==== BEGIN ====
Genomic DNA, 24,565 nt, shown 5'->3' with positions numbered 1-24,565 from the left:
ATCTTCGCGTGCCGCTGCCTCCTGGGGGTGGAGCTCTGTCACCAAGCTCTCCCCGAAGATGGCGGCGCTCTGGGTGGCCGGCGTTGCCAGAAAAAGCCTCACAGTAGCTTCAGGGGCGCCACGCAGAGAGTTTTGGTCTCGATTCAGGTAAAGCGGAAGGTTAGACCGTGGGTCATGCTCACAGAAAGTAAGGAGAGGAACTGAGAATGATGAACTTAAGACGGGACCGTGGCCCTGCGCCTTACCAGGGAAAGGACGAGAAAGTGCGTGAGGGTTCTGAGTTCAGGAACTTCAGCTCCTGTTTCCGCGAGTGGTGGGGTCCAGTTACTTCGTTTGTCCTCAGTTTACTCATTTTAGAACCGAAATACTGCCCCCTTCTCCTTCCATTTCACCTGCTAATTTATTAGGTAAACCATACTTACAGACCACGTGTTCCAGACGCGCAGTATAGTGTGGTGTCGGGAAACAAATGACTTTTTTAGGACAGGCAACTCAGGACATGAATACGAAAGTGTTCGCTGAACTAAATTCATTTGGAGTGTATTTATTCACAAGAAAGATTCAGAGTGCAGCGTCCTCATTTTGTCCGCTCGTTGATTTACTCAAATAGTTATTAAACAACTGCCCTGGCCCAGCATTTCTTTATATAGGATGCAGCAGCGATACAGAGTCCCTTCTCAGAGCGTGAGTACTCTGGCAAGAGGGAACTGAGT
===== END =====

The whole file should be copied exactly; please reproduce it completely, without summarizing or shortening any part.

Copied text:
Genomic DNA, 24,565 nt, shown 5'->3' with positions numbered 1-24,565 from the left:
ATCTTCGCGTGCCGCTGCCTCCTGGGGGTGGAGCTCTGTCACCAAGCTCTCCCCGAAGATGGCGGCGCTCTGGGTGGCCGGCGTTGCCAGAAAAAGCCTCACAGTAGCTTCAGGGGCGCCACGCAGAGAGTTTTGGTCTCGATTCAGGTAAAGCGGAAGGTTAGACCGTGGGTCATGCTCACAGAAAGTAAGGAGAGGAACTGAGAATGATGAACTTAAGACGGGACCGTGGCCCTGCGCCTTACCAGGGAAAGGACGAGAAAGTGCGTGAGGGTTCTGAGTTCAGGAACTTCAGCTCCTGTTTCCGCGAGTGGTGGGGTCCAGTTACTTCGTTTGTCCTCAGTTTACTCATTTTAGAACCGAAATACTGCCCCCTTCTCCTTCCATTTCACCTGCTAATTTATTAGGTAAACCATACTTACAGACCACGTGTTCCAGACGCGCAGTATAGTGTGGTGTCGGGAAACAAATGACTTTTTTAGGACAGGCAACTCAGGACATGAATACGAAAGTGTTCGCTGAACTAAATTCATTTGGAGTGTATTTATTCACAAGAAAGATTCAGAGTGCAGCGTCCTCATTTTGTCCGCTCGTTGATTTACTCAAATAGTTATTAAACAACTGCCCTGGCCCAGCATTTCTTTATATAGGATGCAGCAGCGATACAGAGTCCCTTCTCAGAGCGTGAGTACTCTGGCAAGAGGGAACTGAGT